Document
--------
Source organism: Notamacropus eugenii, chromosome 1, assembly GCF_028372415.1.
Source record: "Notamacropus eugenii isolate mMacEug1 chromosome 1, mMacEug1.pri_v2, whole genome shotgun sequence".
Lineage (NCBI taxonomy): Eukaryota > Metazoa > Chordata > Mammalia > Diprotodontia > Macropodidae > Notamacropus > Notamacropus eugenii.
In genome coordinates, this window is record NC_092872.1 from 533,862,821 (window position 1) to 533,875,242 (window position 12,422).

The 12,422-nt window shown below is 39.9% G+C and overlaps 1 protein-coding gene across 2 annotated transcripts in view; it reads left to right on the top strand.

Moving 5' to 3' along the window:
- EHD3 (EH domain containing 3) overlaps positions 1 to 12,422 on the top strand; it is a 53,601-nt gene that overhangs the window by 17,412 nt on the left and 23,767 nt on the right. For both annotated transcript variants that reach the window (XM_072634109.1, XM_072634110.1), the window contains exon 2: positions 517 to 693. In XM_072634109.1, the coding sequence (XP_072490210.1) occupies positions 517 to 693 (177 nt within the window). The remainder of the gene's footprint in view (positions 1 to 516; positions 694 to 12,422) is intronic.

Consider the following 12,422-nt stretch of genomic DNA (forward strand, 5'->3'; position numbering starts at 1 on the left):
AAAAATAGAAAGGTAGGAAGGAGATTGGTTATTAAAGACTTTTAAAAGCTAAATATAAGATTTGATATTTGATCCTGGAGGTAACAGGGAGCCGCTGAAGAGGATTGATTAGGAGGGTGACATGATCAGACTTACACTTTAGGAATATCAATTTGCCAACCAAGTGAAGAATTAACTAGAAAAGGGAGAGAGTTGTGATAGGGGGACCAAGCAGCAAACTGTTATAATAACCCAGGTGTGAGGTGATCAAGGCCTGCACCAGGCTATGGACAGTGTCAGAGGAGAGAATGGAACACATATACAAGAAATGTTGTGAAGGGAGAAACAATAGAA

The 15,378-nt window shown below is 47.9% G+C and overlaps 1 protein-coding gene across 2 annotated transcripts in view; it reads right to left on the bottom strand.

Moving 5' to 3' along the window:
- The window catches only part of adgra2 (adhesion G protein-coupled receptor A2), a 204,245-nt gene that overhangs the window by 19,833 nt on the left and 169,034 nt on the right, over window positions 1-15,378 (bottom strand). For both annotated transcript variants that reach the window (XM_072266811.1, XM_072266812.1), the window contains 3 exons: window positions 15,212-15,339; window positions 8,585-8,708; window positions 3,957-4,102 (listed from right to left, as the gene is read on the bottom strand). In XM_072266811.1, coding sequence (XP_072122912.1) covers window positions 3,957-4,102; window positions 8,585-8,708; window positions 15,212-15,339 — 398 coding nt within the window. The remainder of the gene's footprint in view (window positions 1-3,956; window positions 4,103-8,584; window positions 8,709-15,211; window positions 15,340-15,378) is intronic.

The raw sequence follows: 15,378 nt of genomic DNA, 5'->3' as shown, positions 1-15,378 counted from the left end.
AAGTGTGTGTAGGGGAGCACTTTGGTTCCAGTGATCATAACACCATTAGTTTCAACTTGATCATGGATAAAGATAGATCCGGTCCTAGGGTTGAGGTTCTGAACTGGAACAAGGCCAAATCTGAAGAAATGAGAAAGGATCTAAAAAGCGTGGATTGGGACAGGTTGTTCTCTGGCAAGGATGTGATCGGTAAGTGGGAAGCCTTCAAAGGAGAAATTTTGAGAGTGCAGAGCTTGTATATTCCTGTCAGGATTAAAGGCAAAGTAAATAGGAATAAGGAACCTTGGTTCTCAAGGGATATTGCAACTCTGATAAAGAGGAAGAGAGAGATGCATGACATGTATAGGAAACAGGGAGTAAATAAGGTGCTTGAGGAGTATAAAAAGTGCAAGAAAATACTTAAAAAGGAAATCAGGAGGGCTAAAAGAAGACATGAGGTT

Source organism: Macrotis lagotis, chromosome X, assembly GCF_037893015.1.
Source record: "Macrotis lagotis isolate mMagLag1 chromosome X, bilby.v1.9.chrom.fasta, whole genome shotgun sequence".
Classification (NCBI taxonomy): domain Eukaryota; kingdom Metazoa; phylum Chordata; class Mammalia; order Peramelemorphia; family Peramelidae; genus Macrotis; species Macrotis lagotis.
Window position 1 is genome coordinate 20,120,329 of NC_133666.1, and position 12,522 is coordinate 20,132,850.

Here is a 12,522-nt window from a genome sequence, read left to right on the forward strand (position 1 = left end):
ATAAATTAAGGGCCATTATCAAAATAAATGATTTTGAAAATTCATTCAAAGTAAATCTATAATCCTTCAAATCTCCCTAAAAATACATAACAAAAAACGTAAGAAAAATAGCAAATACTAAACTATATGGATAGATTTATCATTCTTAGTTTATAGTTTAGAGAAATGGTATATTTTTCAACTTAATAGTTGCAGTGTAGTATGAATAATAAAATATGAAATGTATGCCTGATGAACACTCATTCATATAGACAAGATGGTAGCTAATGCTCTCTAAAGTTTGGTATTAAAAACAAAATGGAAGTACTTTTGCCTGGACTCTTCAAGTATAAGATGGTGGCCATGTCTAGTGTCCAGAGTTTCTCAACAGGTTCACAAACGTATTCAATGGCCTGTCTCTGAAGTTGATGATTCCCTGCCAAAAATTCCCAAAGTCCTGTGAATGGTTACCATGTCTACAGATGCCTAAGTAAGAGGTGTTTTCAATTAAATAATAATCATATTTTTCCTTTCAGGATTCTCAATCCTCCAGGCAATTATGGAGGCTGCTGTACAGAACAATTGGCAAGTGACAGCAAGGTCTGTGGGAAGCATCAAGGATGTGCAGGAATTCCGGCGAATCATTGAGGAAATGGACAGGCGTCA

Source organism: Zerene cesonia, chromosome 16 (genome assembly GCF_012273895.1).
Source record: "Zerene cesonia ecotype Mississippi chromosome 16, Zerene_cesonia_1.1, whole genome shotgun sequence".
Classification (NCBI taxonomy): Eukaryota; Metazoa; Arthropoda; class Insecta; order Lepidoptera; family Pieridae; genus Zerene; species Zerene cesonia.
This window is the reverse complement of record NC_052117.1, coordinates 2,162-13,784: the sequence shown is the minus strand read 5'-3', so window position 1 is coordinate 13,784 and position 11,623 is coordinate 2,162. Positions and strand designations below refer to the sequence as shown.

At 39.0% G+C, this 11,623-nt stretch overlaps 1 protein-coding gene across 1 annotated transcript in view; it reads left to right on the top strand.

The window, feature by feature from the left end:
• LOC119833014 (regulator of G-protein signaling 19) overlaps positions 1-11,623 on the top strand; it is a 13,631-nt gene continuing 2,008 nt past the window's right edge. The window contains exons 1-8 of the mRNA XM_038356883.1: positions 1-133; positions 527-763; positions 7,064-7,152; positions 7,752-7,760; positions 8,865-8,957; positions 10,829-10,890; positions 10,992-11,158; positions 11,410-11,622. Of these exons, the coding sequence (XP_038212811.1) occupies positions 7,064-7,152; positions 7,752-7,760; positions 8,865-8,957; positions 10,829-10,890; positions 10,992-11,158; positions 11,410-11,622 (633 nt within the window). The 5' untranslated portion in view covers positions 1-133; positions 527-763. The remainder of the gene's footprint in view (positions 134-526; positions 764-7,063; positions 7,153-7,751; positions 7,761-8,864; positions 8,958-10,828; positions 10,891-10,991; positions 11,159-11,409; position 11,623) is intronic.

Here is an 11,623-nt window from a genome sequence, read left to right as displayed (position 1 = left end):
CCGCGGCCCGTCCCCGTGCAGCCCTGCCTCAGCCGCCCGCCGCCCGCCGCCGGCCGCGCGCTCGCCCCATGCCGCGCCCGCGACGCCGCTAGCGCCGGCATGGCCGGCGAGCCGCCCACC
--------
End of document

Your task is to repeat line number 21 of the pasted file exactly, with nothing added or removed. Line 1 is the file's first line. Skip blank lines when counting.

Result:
Source organism: Zerene cesonia, chromosome 16 (genome assembly GCF_012273895.1).